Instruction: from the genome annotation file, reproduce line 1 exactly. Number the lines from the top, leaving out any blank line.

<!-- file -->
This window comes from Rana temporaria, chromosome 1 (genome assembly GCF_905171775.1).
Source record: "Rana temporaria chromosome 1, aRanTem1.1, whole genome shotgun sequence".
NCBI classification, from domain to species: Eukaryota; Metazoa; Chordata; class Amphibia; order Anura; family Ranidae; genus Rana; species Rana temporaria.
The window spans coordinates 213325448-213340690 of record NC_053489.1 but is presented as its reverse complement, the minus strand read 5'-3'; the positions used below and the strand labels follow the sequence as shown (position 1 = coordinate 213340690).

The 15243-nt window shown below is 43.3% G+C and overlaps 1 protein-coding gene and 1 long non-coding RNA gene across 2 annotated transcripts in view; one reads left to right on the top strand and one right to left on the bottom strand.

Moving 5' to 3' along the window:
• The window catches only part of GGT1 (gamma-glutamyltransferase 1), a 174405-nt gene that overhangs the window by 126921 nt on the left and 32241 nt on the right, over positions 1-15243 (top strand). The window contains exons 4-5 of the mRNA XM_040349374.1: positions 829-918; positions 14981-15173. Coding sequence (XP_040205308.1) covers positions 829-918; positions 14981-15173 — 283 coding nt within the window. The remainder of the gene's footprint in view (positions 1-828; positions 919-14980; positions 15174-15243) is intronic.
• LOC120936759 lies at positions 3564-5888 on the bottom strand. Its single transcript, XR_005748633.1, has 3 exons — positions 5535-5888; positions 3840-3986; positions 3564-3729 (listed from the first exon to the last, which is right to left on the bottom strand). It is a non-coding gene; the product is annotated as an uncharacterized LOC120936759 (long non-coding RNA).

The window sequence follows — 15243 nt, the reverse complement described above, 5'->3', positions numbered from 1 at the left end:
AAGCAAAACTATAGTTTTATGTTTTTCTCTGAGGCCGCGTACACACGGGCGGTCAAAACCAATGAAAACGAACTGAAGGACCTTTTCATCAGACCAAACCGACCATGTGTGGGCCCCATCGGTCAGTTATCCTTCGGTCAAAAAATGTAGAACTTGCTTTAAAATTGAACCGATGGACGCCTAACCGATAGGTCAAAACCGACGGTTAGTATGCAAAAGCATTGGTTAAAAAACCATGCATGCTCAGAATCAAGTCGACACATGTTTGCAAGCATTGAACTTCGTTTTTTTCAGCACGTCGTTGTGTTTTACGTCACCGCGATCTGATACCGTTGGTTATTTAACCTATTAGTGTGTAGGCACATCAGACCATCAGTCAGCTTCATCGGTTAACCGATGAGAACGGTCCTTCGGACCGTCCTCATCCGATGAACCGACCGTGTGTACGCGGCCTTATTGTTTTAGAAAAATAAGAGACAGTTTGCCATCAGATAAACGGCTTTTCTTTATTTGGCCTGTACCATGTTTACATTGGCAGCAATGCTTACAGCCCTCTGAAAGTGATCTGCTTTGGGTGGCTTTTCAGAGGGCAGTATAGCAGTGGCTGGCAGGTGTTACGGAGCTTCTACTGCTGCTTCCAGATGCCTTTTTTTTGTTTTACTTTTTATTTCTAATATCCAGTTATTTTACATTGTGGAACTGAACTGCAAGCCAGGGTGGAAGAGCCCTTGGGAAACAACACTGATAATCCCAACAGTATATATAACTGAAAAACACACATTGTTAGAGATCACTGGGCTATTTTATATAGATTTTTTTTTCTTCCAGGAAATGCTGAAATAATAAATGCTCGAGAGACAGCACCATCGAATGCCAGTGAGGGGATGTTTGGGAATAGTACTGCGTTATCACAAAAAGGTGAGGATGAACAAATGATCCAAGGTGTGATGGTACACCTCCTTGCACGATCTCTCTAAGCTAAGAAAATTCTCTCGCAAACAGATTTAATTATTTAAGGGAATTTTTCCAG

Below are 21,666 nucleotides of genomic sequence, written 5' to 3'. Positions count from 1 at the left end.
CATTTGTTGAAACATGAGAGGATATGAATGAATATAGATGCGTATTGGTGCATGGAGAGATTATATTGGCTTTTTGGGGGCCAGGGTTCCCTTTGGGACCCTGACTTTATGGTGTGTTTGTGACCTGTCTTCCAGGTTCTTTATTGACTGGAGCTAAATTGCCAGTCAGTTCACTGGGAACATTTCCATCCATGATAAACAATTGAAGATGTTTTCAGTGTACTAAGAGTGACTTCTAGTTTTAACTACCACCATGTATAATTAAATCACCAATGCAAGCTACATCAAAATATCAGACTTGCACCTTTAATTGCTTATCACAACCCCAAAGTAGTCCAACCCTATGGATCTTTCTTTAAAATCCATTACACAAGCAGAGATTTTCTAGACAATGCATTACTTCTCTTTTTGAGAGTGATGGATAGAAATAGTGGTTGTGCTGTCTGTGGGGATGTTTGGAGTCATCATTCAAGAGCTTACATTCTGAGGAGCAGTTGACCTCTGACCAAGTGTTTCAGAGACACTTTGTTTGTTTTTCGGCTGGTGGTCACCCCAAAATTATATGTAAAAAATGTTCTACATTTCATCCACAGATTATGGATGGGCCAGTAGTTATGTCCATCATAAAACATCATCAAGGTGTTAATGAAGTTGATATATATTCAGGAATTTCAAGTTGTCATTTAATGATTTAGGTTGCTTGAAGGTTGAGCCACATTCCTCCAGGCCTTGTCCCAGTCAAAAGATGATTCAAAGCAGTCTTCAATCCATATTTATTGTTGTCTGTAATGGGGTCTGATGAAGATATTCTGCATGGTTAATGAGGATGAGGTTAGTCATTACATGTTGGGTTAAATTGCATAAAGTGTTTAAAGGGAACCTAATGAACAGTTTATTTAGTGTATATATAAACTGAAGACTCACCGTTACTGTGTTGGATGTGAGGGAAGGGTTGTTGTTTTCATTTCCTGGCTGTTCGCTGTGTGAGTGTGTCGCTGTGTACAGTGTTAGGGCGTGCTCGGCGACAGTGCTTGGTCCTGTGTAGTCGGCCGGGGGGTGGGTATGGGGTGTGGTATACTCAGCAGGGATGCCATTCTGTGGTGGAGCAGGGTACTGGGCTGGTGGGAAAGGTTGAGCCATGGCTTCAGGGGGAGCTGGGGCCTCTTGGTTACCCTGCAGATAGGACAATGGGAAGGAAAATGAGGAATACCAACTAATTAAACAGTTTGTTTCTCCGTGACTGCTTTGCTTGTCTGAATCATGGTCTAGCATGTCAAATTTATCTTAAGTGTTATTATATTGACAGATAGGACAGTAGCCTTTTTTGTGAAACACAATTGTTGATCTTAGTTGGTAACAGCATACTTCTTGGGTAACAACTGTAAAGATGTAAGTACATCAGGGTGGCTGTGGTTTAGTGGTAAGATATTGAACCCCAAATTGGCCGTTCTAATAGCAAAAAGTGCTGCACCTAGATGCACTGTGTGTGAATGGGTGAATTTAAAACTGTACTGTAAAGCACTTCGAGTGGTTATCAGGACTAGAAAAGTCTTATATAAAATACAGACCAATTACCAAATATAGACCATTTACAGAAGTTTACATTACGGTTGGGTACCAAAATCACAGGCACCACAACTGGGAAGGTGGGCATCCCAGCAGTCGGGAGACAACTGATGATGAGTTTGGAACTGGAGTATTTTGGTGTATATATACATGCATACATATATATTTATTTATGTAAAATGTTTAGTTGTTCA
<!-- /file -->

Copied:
This window comes from Rana temporaria, chromosome 1 (genome assembly GCF_905171775.1).